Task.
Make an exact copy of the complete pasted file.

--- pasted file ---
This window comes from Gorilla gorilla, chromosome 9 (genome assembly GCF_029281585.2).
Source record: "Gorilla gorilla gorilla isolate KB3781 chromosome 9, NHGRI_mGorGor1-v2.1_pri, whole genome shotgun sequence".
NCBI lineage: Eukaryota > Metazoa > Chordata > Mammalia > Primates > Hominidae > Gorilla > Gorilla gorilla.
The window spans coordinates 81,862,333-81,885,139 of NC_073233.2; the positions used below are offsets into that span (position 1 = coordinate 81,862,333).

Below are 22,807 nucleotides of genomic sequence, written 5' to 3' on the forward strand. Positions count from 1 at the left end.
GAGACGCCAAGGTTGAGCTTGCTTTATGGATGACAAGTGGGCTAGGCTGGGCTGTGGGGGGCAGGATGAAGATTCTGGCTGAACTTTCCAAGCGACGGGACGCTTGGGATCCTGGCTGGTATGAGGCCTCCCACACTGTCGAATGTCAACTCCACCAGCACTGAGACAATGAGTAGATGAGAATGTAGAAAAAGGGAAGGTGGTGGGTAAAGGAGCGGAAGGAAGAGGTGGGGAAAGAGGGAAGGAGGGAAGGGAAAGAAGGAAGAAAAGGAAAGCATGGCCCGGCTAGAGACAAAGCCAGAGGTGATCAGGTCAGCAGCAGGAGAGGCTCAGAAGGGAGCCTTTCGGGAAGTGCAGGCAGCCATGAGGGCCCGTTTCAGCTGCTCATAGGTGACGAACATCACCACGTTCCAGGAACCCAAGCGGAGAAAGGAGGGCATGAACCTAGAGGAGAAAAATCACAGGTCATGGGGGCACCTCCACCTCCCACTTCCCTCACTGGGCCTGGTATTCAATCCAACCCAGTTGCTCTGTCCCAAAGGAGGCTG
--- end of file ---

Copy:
This window comes from Gorilla gorilla, chromosome 9 (genome assembly GCF_029281585.2).
Source record: "Gorilla gorilla gorilla isolate KB3781 chromosome 9, NHGRI_mGorGor1-v2.1_pri, whole genome shotgun sequence".
NCBI lineage: Eukaryota > Metazoa > Chordata > Mammalia > Primates > Hominidae > Gorilla > Gorilla gorilla.
The window spans coordinates 81,862,333-81,885,139 of NC_073233.2; the positions used below are offsets into that span (position 1 = coordinate 81,862,333).

Below are 22,807 nucleotides of genomic sequence, written 5' to 3' on the forward strand. Positions count from 1 at the left end.
GAGACGCCAAGGTTGAGCTTGCTTTATGGATGACAAGTGGGCTAGGCTGGGCTGTGGGGGGCAGGATGAAGATTCTGGCTGAACTTTCCAAGCGACGGGACGCTTGGGATCCTGGCTGGTATGAGGCCTCCCACACTGTCGAATGTCAACTCCACCAGCACTGAGACAATGAGTAGATGAGAATGTAGAAAAAGGGAAGGTGGTGGGTAAAGGAGCGGAAGGAAGAGGTGGGGAAAGAGGGAAGGAGGGAAGGGAAAGAAGGAAGAAAAGGAAAGCATGGCCCGGCTAGAGACAAAGCCAGAGGTGATCAGGTCAGCAGCAGGAGAGGCTCAGAAGGGAGCCTTTCGGGAAGTGCAGGCAGCCATGAGGGCCCGTTTCAGCTGCTCATAGGTGACGAACATCACCACGTTCCAGGAACCCAAGCGGAGAAAGGAGGGCATGAACCTAGAGGAGAAAAATCACAGGTCATGGGGGCACCTCCACCTCCCACTTCCCTCACTGGGCCTGGTATTCAATCCAACCCAGTTGCTCTGTCCCAAAGGAGGCTG